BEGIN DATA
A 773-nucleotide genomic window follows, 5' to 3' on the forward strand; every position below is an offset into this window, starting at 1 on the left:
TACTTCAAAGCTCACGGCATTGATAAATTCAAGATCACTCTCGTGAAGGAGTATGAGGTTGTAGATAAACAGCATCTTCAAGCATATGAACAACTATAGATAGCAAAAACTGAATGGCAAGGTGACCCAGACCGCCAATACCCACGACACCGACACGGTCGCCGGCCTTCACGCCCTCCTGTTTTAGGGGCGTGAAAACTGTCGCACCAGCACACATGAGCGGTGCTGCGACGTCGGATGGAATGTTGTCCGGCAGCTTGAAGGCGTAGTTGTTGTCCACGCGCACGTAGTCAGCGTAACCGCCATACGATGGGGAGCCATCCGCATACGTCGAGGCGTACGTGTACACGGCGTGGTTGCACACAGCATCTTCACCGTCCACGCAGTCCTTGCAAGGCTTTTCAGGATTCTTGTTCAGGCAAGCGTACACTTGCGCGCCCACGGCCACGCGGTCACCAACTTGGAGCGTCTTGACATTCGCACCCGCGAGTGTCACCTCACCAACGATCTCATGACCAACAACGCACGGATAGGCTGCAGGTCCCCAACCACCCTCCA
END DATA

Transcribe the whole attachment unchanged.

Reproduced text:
A 773-nucleotide genomic window follows, 5' to 3' on the forward strand; every position below is an offset into this window, starting at 1 on the left:
TACTTCAAAGCTCACGGCATTGATAAATTCAAGATCACTCTCGTGAAGGAGTATGAGGTTGTAGATAAACAGCATCTTCAAGCATATGAACAACTATAGATAGCAAAAACTGAATGGCAAGGTGACCCAGACCGCCAATACCCACGACACCGACACGGTCGCCGGCCTTCACGCCCTCCTGTTTTAGGGGCGTGAAAACTGTCGCACCAGCACACATGAGCGGTGCTGCGACGTCGGATGGAATGTTGTCCGGCAGCTTGAAGGCGTAGTTGTTGTCCACGCGCACGTAGTCAGCGTAACCGCCATACGATGGGGAGCCATCCGCATACGTCGAGGCGTACGTGTACACGGCGTGGTTGCACACAGCATCTTCACCGTCCACGCAGTCCTTGCAAGGCTTTTCAGGATTCTTGTTCAGGCAAGCGTACACTTGCGCGCCCACGGCCACGCGGTCACCAACTTGGAGCGTCTTGACATTCGCACCCGCGAGTGTCACCTCACCAACGATCTCATGACCAACAACGCACGGATAGGCTGCAGGTCCCCAACCACCCTCCA